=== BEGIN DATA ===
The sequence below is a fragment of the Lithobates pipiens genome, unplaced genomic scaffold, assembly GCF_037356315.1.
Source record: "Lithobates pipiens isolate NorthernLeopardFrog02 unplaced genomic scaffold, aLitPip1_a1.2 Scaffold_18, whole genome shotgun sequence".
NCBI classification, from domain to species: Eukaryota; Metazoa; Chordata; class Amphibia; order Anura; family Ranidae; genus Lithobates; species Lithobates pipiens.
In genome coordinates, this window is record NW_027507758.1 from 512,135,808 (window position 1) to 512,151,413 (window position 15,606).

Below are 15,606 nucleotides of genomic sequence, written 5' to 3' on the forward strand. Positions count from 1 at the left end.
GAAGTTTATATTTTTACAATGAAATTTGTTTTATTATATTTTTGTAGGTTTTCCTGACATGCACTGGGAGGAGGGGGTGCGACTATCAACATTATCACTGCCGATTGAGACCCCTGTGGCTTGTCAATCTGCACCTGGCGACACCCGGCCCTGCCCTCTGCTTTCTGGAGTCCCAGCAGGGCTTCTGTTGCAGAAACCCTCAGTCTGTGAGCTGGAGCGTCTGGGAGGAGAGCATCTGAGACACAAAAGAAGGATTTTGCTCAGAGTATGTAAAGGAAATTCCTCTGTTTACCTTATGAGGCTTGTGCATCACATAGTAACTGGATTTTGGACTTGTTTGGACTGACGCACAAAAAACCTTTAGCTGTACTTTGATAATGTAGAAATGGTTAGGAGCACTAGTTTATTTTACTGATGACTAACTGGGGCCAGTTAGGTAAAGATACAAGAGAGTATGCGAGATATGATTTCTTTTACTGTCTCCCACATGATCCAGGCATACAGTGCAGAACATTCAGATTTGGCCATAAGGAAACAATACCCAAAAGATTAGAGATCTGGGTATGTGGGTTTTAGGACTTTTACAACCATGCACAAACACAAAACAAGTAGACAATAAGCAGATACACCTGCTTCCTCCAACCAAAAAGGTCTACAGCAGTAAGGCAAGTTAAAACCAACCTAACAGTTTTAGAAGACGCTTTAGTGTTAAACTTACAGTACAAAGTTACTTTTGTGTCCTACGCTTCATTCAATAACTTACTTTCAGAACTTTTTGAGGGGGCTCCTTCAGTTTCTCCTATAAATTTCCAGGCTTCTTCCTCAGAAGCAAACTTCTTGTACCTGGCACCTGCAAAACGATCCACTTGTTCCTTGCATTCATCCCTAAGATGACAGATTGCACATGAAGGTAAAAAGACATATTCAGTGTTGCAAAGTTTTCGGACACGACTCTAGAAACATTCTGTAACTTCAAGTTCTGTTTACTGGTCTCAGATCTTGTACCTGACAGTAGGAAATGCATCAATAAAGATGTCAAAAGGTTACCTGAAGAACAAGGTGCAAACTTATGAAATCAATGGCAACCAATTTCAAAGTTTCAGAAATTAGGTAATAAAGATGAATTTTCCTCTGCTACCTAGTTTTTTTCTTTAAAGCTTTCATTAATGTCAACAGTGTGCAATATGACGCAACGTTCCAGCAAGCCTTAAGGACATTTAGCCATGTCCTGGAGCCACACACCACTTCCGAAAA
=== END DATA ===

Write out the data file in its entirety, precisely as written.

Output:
The sequence below is a fragment of the Lithobates pipiens genome, unplaced genomic scaffold, assembly GCF_037356315.1.
Source record: "Lithobates pipiens isolate NorthernLeopardFrog02 unplaced genomic scaffold, aLitPip1_a1.2 Scaffold_18, whole genome shotgun sequence".
NCBI classification, from domain to species: Eukaryota; Metazoa; Chordata; class Amphibia; order Anura; family Ranidae; genus Lithobates; species Lithobates pipiens.
In genome coordinates, this window is record NW_027507758.1 from 512,135,808 (window position 1) to 512,151,413 (window position 15,606).

Below are 15,606 nucleotides of genomic sequence, written 5' to 3' on the forward strand. Positions count from 1 at the left end.
GAAGTTTATATTTTTACAATGAAATTTGTTTTATTATATTTTTGTAGGTTTTCCTGACATGCACTGGGAGGAGGGGGTGCGACTATCAACATTATCACTGCCGATTGAGACCCCTGTGGCTTGTCAATCTGCACCTGGCGACACCCGGCCCTGCCCTCTGCTTTCTGGAGTCCCAGCAGGGCTTCTGTTGCAGAAACCCTCAGTCTGTGAGCTGGAGCGTCTGGGAGGAGAGCATCTGAGACACAAAAGAAGGATTTTGCTCAGAGTATGTAAAGGAAATTCCTCTGTTTACCTTATGAGGCTTGTGCATCACATAGTAACTGGATTTTGGACTTGTTTGGACTGACGCACAAAAAACCTTTAGCTGTACTTTGATAATGTAGAAATGGTTAGGAGCACTAGTTTATTTTACTGATGACTAACTGGGGCCAGTTAGGTAAAGATACAAGAGAGTATGCGAGATATGATTTCTTTTACTGTCTCCCACATGATCCAGGCATACAGTGCAGAACATTCAGATTTGGCCATAAGGAAACAATACCCAAAAGATTAGAGATCTGGGTATGTGGGTTTTAGGACTTTTACAACCATGCACAAACACAAAACAAGTAGACAATAAGCAGATACACCTGCTTCCTCCAACCAAAAAGGTCTACAGCAGTAAGGCAAGTTAAAACCAACCTAACAGTTTTAGAAGACGCTTTAGTGTTAAACTTACAGTACAAAGTTACTTTTGTGTCCTACGCTTCATTCAATAACTTACTTTCAGAACTTTTTGAGGGGGCTCCTTCAGTTTCTCCTATAAATTTCCAGGCTTCTTCCTCAGAAGCAAACTTCTTGTACCTGGCACCTGCAAAACGATCCACTTGTTCCTTGCATTCATCCCTAAGATGACAGATTGCACATGAAGGTAAAAAGACATATTCAGTGTTGCAAAGTTTTCGGACACGACTCTAGAAACATTCTGTAACTTCAAGTTCTGTTTACTGGTCTCAGATCTTGTACCTGACAGTAGGAAATGCATCAATAAAGATGTCAAAAGGTTACCTGAAGAACAAGGTGCAAACTTATGAAATCAATGGCAACCAATTTCAAAGTTTCAGAAATTAGGTAATAAAGATGAATTTTCCTCTGCTACCTAGTTTTTTTCTTTAAAGCTTTCATTAATGTCAACAGTGTGCAATATGACGCAACGTTCCAGCAAGCCTTAAGGACATTTAGCCATGTCCTGGAGCCACACACCACTTCCGAAAA